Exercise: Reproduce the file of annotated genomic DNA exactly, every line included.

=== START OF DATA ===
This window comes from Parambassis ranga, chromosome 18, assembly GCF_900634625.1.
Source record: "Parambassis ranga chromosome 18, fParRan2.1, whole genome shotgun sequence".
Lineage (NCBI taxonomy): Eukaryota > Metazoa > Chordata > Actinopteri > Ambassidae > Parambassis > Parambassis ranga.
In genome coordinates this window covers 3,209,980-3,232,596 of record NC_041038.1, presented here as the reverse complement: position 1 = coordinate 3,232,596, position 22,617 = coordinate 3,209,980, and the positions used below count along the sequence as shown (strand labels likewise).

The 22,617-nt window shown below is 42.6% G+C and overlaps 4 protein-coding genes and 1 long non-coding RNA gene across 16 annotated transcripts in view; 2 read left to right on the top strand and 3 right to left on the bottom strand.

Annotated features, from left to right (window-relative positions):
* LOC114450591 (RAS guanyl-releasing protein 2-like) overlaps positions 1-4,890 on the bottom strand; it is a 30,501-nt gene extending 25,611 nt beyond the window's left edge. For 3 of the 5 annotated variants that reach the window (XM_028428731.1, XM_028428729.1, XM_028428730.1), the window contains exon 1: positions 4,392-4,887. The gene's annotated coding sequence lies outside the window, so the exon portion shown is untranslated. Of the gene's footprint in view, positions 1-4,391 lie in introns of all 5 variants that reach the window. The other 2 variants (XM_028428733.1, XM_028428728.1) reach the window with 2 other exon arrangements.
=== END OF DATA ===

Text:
This window comes from Parambassis ranga, chromosome 18, assembly GCF_900634625.1.
Source record: "Parambassis ranga chromosome 18, fParRan2.1, whole genome shotgun sequence".
Lineage (NCBI taxonomy): Eukaryota > Metazoa > Chordata > Actinopteri > Ambassidae > Parambassis > Parambassis ranga.
In genome coordinates this window covers 3,209,980-3,232,596 of record NC_041038.1, presented here as the reverse complement: position 1 = coordinate 3,232,596, position 22,617 = coordinate 3,209,980, and the positions used below count along the sequence as shown (strand labels likewise).

The 22,617-nt window shown below is 42.6% G+C and overlaps 4 protein-coding genes and 1 long non-coding RNA gene across 16 annotated transcripts in view; 2 read left to right on the top strand and 3 right to left on the bottom strand.

Annotated features, from left to right (window-relative positions):
* LOC114450591 (RAS guanyl-releasing protein 2-like) overlaps positions 1-4,890 on the bottom strand; it is a 30,501-nt gene extending 25,611 nt beyond the window's left edge. For 3 of the 5 annotated variants that reach the window (XM_028428731.1, XM_028428729.1, XM_028428730.1), the window contains exon 1: positions 4,392-4,887. The gene's annotated coding sequence lies outside the window, so the exon portion shown is untranslated. Of the gene's footprint in view, positions 1-4,391 lie in introns of all 5 variants that reach the window. The other 2 variants (XM_028428733.1, XM_028428728.1) reach the window with 2 other exon arrangements.